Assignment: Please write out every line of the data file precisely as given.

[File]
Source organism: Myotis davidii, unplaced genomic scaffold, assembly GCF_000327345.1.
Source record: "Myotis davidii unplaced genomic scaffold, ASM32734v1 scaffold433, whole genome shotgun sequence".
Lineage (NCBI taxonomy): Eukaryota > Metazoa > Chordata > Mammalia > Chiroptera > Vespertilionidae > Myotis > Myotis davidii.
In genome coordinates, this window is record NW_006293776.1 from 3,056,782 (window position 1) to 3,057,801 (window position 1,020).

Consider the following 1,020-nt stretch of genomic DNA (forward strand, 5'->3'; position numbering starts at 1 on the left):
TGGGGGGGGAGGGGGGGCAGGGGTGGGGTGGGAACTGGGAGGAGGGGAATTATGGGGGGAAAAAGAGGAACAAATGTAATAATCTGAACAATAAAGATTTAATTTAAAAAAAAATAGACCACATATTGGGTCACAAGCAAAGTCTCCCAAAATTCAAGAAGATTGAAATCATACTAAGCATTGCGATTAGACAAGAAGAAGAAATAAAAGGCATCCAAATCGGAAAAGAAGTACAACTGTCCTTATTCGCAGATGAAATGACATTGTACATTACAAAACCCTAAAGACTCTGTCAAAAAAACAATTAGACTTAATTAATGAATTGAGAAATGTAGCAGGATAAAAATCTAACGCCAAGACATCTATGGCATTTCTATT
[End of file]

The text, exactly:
Source organism: Myotis davidii, unplaced genomic scaffold, assembly GCF_000327345.1.
Source record: "Myotis davidii unplaced genomic scaffold, ASM32734v1 scaffold433, whole genome shotgun sequence".
Lineage (NCBI taxonomy): Eukaryota > Metazoa > Chordata > Mammalia > Chiroptera > Vespertilionidae > Myotis > Myotis davidii.
In genome coordinates, this window is record NW_006293776.1 from 3,056,782 (window position 1) to 3,057,801 (window position 1,020).

Consider the following 1,020-nt stretch of genomic DNA (forward strand, 5'->3'; position numbering starts at 1 on the left):
TGGGGGGGGAGGGGGGGCAGGGGTGGGGTGGGAACTGGGAGGAGGGGAATTATGGGGGGAAAAAGAGGAACAAATGTAATAATCTGAACAATAAAGATTTAATTTAAAAAAAAATAGACCACATATTGGGTCACAAGCAAAGTCTCCCAAAATTCAAGAAGATTGAAATCATACTAAGCATTGCGATTAGACAAGAAGAAGAAATAAAAGGCATCCAAATCGGAAAAGAAGTACAACTGTCCTTATTCGCAGATGAAATGACATTGTACATTACAAAACCCTAAAGACTCTGTCAAAAAAACAATTAGACTTAATTAATGAATTGAGAAATGTAGCAGGATAAAAATCTAACGCCAAGACATCTATGGCATTTCTATT